Remember the war in Afghanistan? It never ended, and now President Donald Trump faces harsh questions about what appear to be serious military setbacks in that perennially troubled nation.
This article was originally published at Salon
At least 200 to 300 Afghan security forces have been killed by Taliban insurgents since Friday, awith the lower number reported by ABC News. (Other sources have reported greater numbers of casualties.) The first attack was an intricately coordinated effort by the Taliban to capture the city of Ghazni, 75 miles south of Kabul, the Afghan capital. Since then, U.S. military "advisers" and airstrikes have been deployed to flush out Taliban fighters from Ghazni's residential neighborhoods, with the violence only seeming to subside on Wednesday.
After the skirmish in the city of Ghazni, another Taliban attack occurred some distance away in Ghazni Province. This time the battle took place in Arjistan, a western district of the province, and 50 members of the security force were reported killed. Taliban casualties appear to be unknown.
In northern Afghanistan, Taliban fighters also killed more than 100 people during an attack on an Afghan Army base in Faryab Province on Friday. Even Kabul saw some violence, with a Shiite neighborhood victimized by a suicide bomb attack on Wednesday that killed at least 25 people and wounded at least 35 others. It is unclear what group was responsible for that attack, since acts of violence in Kabul aren't necessarily perpetrated by the Taliban.
Then there is this report from the Wall Street Journal on Thursday:
Gunmen attacked the Afghan intelligence service’s training facility in central Kabul on Thursday, a day after a suicide bomber struck a classroom full of students in the city.
There was no immediate claim of responsibility for the attack, which follows almost a week of high-profile assaults largely by the Taliban that have killed at least 311 people, mostly government soldiers and police. The Taliban’s spokesman, Zabihullah Mujahid, neither confirmed nor denied their fighters carried out the raid.
The Afghan intelligence agency known as the National Directorate of Security said that security forces killed two attackers aged between 18 to 20 years and armed with suicide vests and machine guns in a six-hour-long standoff. No casualties were reported among security forces.
None of this bodes well for Trump, who promised a swift conclusion to the Afghan war when he discussed it during the 2016 presidential campaign. His administration had publicly suggested that his strategy in Afghanistan was working and would open the way toward peace talks that could end the 17-year war in that country.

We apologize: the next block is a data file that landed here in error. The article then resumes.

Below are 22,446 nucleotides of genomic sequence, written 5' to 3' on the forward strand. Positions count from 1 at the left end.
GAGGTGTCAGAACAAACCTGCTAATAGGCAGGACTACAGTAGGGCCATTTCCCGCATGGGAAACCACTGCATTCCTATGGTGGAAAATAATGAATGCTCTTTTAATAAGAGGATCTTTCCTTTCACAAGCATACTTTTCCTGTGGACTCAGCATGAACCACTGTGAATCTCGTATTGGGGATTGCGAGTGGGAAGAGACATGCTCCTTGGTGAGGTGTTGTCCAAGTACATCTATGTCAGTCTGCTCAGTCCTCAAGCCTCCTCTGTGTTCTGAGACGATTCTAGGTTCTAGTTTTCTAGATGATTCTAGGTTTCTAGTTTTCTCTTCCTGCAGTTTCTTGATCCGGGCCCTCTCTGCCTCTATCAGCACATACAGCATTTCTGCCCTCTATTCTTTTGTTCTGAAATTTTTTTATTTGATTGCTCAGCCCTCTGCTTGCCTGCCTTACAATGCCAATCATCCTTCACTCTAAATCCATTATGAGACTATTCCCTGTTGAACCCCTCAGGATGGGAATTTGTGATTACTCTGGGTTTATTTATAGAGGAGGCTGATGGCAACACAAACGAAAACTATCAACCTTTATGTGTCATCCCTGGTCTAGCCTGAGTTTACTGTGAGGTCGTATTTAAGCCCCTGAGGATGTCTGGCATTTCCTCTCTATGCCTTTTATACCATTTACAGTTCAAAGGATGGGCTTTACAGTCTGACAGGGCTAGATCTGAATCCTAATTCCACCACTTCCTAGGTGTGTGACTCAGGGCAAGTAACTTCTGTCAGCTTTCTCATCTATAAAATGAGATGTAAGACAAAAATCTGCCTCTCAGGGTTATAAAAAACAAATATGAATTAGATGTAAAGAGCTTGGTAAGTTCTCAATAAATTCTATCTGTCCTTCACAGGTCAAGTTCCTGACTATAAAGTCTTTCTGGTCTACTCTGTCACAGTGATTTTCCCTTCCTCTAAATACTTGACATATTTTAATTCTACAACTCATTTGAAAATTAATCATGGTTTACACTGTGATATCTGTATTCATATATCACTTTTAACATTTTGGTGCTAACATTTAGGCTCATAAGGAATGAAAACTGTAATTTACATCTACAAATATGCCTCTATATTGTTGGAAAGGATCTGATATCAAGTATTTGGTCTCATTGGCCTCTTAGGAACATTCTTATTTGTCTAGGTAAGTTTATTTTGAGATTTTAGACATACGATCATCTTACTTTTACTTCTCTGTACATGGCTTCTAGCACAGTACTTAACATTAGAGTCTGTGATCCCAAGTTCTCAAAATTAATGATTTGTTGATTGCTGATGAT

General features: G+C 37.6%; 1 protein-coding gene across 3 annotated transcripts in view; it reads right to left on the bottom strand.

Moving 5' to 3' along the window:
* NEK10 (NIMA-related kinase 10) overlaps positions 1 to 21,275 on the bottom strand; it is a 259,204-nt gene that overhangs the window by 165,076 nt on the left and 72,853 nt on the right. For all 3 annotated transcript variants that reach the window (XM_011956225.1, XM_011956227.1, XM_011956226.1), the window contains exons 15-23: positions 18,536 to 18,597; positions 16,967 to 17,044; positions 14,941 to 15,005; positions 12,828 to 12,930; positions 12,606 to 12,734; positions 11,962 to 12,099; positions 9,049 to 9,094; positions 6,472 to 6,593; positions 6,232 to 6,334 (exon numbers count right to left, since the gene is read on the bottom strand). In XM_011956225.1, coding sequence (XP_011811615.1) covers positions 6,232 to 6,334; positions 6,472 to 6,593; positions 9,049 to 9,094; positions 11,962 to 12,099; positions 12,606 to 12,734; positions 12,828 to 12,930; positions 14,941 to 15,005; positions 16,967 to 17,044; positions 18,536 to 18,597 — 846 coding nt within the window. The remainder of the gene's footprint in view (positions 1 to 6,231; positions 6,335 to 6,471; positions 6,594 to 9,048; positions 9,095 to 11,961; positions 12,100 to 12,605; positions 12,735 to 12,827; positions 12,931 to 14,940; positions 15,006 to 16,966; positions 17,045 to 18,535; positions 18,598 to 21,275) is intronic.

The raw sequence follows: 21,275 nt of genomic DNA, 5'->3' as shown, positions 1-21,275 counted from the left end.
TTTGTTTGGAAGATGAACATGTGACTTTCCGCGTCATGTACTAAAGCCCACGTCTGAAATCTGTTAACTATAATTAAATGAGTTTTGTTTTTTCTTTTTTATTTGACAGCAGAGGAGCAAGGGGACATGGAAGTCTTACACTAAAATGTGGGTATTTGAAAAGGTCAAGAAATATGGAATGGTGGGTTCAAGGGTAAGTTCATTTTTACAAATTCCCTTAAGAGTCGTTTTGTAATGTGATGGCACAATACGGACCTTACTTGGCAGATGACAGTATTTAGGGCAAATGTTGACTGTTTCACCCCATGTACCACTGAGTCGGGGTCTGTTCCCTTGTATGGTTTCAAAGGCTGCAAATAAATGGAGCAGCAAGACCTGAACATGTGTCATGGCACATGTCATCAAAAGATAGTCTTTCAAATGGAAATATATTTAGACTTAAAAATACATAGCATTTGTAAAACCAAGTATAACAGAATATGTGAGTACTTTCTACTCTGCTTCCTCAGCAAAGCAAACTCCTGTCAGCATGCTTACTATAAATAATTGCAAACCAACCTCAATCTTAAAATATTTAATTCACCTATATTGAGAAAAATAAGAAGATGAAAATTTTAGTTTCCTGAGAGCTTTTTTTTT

"To me, it simply means a continuation of their willingness to put innocent people in harm's way," Secretary of Defense Jim Mattis said about the Taliban attacks, speaking during his visit to South America. "There's nothing new. It's the usual endangering of civilians, part and parcel of what they’ve done for the last 20 years."
CNN's Nick Paton Walsh had a somewhat harsher assessment:
Just consider this incomplete précis of the past six days.
The Taliban stormed into the strategic city of Ghazni on Friday, ultimately killing hundreds over at least four days of intense urban fighting and undermining the Afghan security plan of focusing on keeping population centers safe.
On Tuesday night, 39 soldiers died in Baghlan province when the Taliban overran their base. And 17 troops were also killed when their base in Faryab was also overrun.
On Wednesday, dozens died when a Shia education center was hit by ISIS. Dozens apparently also died when airstrikes hit an insurgent target in Farah.
On Thursday, gunmen attacked a training center for the Afghan intelligence service.
Yet, despite this being the singular foreign policy issue that President Trump has personally delineated a lengthy strategy on, the White House has not appeared dismayed.
When asked, spokeswoman Sarah Sanders did not comment directly on Ghazni. The White House remains "committed to finding a political solution to end the conflict in Afghanistan," she said, and is "going to continue to review and look at the best ways to move forward."
Afghanistan has gone from being a Forgotten war, to the Ignorable one. Look at the list above and ask: exactly what has to happen to cause a sharp intake of breath?
Much of the answer to Walsh's question can be found in the simple fact that Americans simply aren't paying attention to Afghanistan anymore. Democrats are focused on Trump's alleged collusion with Russia and hopes for retaking Congress in November; Republicans are defending the president and lauding the continuing strength of the economy. Neither party has any incentive to discuss an endless military campaign that looks increasingly like an expensive failure.
Even in the realm of foreign policy, America's troubled relationship with North Korea, burgeoning trade war with China and, of course, the increasing tensions with Russia all seem more important. If Americans haven't literally forgotten that we're still fighting a war in Afghanistan, it often feels that way. As this week's news makes clear, the Afghan people have no such luxury.